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Forget old-style EU aid to Africa, concentrate on energy and food

Africa’s needs are bottomless, but they should also be seen as lungs that could breathe new life into flagging European economies

By: EBR - Posted: Tuesday, July 2, 2024

Fragmented and poorly coordinated European efforts are proving a recipe for failures that both continents will come bitterly to regret. The Global Gateway acknowledges the EU’s need to up its game, but falls short of doing so.
Fragmented and poorly coordinated European efforts are proving a recipe for failures that both continents will come bitterly to regret. The Global Gateway acknowledges the EU’s need to up its game, but falls short of doing so.

by Giles Merritt*

Africa’s needs are bottomless, but they should also be seen as lungs that could breathe new life into flagging European economies. Sadly, this far from original proposition has yet to reverse Europe’s retreat from Africa.

EU policymakers would probably deny this and point to their new strategy for strengthening the Union’s role on the world stage. The €300 billion ‘Global Gateway’ initiative aims to reboot development aid, most of all to Africa, and push back against the rising influence of China and Russia.

It was launched two years ago with much official fanfare, but also met with a hail of criticisms. These ranged from ‘old wine in new bottles’, meaning it was merely a re-packaging of existing programmes, to the widespread charge that it is financially still too modest. It will indeed rely heavily on leveraging relatively limited EU funds in the hopes of attracting far greater private sector investment.

The main objection, however, is that it looks like more of the same. New name, old methods. In the case of Africa, which is to get half of the Global Gateway’s funding, a fresh layer of green energy policies has been added to familiar ones like poverty alleviation and humanitarian aid.

But it isn’t the genuine re-think urged by some development experts and NGOs. The European Centre for Development Policy Management, an independent think-tank, reports that “African policymakers have repeatedly emphasised that Europe needs a paradigm shift in how it sees Africa.”

If Europe is to claw back lost ground, it needs a more original and eye-catching approach; the EU should focus on two key areas that will determine Africa’s future – energy and agriculture. Without reliable electricity, Africa’s industrialisation will remain hamstrung. And unless its pitifully unproductive agriculture is streamlined, Africa won’t be able to cut its own mounting food imports bill, let alone feed a hungry world.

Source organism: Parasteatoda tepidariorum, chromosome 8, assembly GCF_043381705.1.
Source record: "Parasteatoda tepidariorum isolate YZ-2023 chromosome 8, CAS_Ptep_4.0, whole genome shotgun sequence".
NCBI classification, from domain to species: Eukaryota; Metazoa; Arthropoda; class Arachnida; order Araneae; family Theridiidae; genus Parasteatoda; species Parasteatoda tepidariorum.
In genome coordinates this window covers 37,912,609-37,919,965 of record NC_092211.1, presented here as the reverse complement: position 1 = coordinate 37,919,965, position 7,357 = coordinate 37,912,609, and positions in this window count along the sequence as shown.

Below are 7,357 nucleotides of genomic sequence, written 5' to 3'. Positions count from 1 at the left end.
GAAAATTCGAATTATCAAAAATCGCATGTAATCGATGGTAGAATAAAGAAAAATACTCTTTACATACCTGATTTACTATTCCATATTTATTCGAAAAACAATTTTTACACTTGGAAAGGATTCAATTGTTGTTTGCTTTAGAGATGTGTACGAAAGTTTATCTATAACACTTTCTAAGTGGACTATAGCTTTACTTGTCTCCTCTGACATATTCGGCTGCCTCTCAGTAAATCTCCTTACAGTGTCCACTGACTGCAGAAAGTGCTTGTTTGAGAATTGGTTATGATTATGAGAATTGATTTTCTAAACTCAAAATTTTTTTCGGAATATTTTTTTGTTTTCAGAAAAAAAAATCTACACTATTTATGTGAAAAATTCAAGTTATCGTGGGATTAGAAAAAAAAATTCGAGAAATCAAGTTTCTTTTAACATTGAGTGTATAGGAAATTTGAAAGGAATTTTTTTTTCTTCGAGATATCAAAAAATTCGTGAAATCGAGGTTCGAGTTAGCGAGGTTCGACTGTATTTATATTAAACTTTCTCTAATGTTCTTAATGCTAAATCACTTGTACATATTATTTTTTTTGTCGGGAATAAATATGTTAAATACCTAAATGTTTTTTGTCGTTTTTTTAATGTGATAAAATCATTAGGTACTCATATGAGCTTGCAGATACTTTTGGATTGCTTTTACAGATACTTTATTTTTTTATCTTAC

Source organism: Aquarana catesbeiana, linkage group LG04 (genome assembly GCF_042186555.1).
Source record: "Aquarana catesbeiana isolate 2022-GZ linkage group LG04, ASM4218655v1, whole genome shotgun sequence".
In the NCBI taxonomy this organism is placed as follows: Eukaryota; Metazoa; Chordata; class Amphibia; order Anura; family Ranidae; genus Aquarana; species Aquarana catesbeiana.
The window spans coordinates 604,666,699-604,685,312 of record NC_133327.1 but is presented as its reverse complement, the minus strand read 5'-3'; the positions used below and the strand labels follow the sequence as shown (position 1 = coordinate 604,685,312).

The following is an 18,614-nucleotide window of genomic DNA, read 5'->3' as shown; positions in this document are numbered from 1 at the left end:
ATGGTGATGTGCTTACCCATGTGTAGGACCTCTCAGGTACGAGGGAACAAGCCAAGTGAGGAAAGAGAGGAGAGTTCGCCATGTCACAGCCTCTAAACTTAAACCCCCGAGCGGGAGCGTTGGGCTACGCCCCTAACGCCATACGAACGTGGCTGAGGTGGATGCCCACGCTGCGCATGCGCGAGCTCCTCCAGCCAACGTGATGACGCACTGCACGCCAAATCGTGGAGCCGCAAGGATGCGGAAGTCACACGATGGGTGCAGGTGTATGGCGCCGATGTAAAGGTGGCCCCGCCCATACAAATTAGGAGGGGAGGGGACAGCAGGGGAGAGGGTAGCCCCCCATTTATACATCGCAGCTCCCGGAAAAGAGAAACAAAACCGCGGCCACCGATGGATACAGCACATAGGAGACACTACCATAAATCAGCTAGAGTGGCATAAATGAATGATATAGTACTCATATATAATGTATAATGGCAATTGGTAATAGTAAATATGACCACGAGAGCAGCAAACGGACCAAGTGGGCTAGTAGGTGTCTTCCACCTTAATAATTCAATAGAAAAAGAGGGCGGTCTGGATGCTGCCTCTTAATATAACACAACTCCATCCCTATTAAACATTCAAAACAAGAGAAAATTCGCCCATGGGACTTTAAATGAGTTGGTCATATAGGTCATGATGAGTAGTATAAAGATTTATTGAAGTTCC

Meeting African needs in these two areas would kick-start stalled industries in Europe. It could also ensure that Europe’s privileged African relationships won’t be eroded by China and Russia. Such a strategy has global significance because electrification and food production hold the key to a continent that, within two generations, will number three billion people.

Two-thirds of sub-Saharan Africa still doesn’t have reliable electricity. Decades of talk by Western governments have made little dent in the blackouts that plague Africa, leaving China to supply the coal-fired power stations now polluting the skies. The EU may urge renewable green energies, but over a hundred more affordable carbon-heavy plants are either under construction in Africa or planned.

Some years ago the late Kofi Annan urged an ambitious electrification drive. The former UN chief proposed annual investments of $63 billion over 13 years, but this plan came to nothing.

Nuclear might be another option, although to date, only Egypt is building a modest nuclear plant, with Ghana and Nigeria hoping to follow suit. Ideas for SMRs – small modular reactors developed in the US by Westinghouse – look like an effective way to supply a small town or large factory, but for Africa, these have yet to leave the drawing board.

A viable energy Master Plan for 55 often fractious African states is a daunting proposition, but not beyond the EU’s capabilities. It would at least create a framework for urbanisation and industrial development. So, too, would be an EU-backed ‘infrastructure for agriculture’ strategy.

The first problem to be tackled would be wastage rather than low crop yields. Between a third and a half of Africa’s harvests never come to market because of pests, disease and moisture. A blitz on storage and transport facilities could create millions of jobs and reduce Africa’s spiralling food import bill, currently some €50 billion a year and forecast soon to double.

Africa’s food production needs to quintuple by 2050, says the World Bank, if price inflation and climate-induced famines are to be avoided. Achieving the ‘Green Revolution’ that has long eluded Africa would require a massive transfer of European agricultural technologies, and that in itself could help galvanise the EU’s stuttering efforts to re-think its own farm policy.

The complexities of EU decision-making have long been a barrier to a strategic European approach to Africa’s difficulties. Fragmented and poorly coordinated European efforts are proving a recipe for failures that both continents will come bitterly to regret. The Global Gateway acknowledges the EU’s need to up its game, but falls short of doing so.

*Founder of Friends of Europe
**first published in: Friendsofeurope.org

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